Over time, a genre such as the Mountie film exhausts itself and becomes cliché, one possible reason for the virtual disappearance of the Mountie film after 1956. Moving images of the Mountie resurface, however, in popular culture as parody at the end of the 1960s and in the 1990s. Linda Hutcheon conceptualizes parody as an oppositional dialogue between two texts in which "a critical distance is implied between the backgrounded text being parodied and the new incorporating work, a distance usually signalled by irony" (Hutcheon 1985, 32). This kind of intertextual relationship is a central device in the famous Monty Python Mountie sketch. A 1969 episode of Monty Python's Flying Circus makes references back to the Victorian music-hall operettas that served as precursors for films like Rose Marie. The operettas, produced at the height of British imperialism, celebrated the reach of empire and the Mountie as agent of British rule. The Python troupe's parodic dialogue with Rose Marie and its genre constructs the all-male Mountie Chorus in the "Lumberjack Song" as a marker of the status quo, a sign of authority censuring difference and imposing a clearly delineated binary code for gender identification. When the lumberjack's performance begins to deviate from the prescribed lyrics of a piece valorizing settlement virtues of a rugged and macho existence in the forests of northern British Columbia to discuss a penchant for cross dressing, the incredulous Mounties discipline him. The Mountie's historic role as social and national prophylactic is posited and interrogated by the comedy troupe. The Python troupe interrupts the very codes of order the Mounties are attempting to preserve by depicting the Mounties' response to difference as ridiculous. The irony of the skit is emphasized by its performance in the context of the troupe's regular use of cross dressing to deflate authority figures and transgress society's disciplining codes of gender fixity. In the performance of the skit the Mounties walk off stage in disgust, and in the scripted version they throw rotten fruit at the target of their censure. The Mounties' disciplining enforcement of gender fixity recalls the work of Mike Malone's commanding officer in Rose Marie whose central on-screen task is to expose and interrupt cross dressing and homosexual desire.

A more recent parodic echo of Rose Marie surfaced in David Lynch's Twin Peaks (1990) where Canada figures as a land of brothels, mad French-Canadian trappers, and a cocaine-snorting, drug-dealing, killer Mountie who resembles the blond, air-brushed stereotype of the Hollywood leading man. In Lynch's ironic scenario, the Canadian Mountie and the French-Canadian lumberjacks -- self-consciously cast as cartoon-like celluloid inventions of Hollywood cinema -- become agents of disorder who bring crime and death to innocent small-town America. Lynch's parodic triggers of the Mountie and the French-Canadian lumberjacks signal a self-reflexive dialogue between his text and the Hollywood Mountie genre, a dialogue that troubles the romantic code of chivalric hero established for the Mountie in popular novels and characters like Sgt. Malone in Rose Marie.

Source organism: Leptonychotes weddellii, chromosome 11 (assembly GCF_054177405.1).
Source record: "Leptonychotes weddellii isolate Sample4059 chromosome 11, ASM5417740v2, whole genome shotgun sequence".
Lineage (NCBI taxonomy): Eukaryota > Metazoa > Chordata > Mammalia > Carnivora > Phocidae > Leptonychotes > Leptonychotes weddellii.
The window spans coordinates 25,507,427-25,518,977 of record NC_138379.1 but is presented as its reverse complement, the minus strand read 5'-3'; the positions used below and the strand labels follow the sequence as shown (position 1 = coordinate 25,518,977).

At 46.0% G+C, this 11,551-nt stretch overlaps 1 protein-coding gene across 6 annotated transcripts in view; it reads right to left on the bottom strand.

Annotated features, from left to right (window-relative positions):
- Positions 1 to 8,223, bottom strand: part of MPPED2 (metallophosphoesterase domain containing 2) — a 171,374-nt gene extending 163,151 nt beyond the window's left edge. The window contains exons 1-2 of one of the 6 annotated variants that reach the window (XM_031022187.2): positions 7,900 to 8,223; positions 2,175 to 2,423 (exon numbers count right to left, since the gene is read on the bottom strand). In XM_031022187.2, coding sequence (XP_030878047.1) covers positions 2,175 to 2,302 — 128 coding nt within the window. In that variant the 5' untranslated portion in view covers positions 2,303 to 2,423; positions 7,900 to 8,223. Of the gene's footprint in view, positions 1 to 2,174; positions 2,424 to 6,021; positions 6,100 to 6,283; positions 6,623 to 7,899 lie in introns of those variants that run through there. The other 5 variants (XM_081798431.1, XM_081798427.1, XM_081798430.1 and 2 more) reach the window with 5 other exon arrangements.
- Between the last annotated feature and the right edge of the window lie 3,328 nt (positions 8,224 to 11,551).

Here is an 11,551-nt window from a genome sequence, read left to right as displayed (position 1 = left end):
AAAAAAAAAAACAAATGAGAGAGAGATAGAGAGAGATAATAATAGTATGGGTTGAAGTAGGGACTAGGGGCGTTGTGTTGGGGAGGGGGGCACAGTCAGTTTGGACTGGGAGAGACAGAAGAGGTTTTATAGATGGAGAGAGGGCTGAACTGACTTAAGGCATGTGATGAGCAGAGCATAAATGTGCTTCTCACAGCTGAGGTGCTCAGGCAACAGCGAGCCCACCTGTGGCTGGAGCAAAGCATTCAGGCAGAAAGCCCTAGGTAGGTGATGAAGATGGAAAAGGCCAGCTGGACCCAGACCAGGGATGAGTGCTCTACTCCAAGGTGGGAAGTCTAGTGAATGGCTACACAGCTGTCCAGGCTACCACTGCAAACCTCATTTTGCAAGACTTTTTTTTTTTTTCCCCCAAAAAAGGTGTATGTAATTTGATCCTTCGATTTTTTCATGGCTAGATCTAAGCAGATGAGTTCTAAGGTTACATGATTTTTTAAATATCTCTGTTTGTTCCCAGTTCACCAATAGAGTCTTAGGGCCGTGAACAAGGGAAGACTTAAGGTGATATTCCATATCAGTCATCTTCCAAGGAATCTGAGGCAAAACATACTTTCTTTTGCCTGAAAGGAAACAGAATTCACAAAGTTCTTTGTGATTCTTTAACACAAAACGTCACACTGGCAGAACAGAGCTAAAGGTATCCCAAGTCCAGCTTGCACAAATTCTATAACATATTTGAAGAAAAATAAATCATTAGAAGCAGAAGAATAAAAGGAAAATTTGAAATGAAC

Given the global resonance of the Mountie as an image for Canada in popular culture, it is not surprising that a Canadian corporation, such as Labatt's U.K., became dependent on the Hollywood singing Mountie film genre as a marketing strategy identifying its product as distinctly Canadian for a foreign market.10 In its Malcolm the Mountie campaign, Labatt's U.K. appropriates the anterior text of Rose Marie and similar films from the neo-imperial United States to sell Canadian beer to the former mother country. The Labatt's advertisements share with Lynch's signs for Canada a self-conscious and ironic play with Rose Marie. British actor Tony Slattery played Malcolm the Mountie in the first series of advertisements, singing call and response to a self-consciously ersatz and life-size moose puppet. The brewer makes no attempt at realism here but points to the artifice of this image of Canada in cartoon-like sets -- and the singing moose and Mountie -- yet simultaneously the ad plays on the resonance of Canada as a frozen land of ice and snow made secure by the Mountie. In one promotional spot, Malcolm thwarts a criminal gang by dumping ice cubes in their path in the slapstick tradition. And, although these spots are obviously parodic to anyone with knowledge of the anterior texts, others might not appreciate the full ironic destabilization of these hackneyed images for Canada. Furthermore, as a source text for the parody, Rose Marie is a racially and gender-freighted narrative that risks reinscription in advertisements that are dependent on the viewer recognizing and consuming irony as a part of commodity. Granted, these are commodified images of Canada designed solely for the purpose of selling beer in a British market; however, we cannot escape the fact that they also constitute signs for the nation.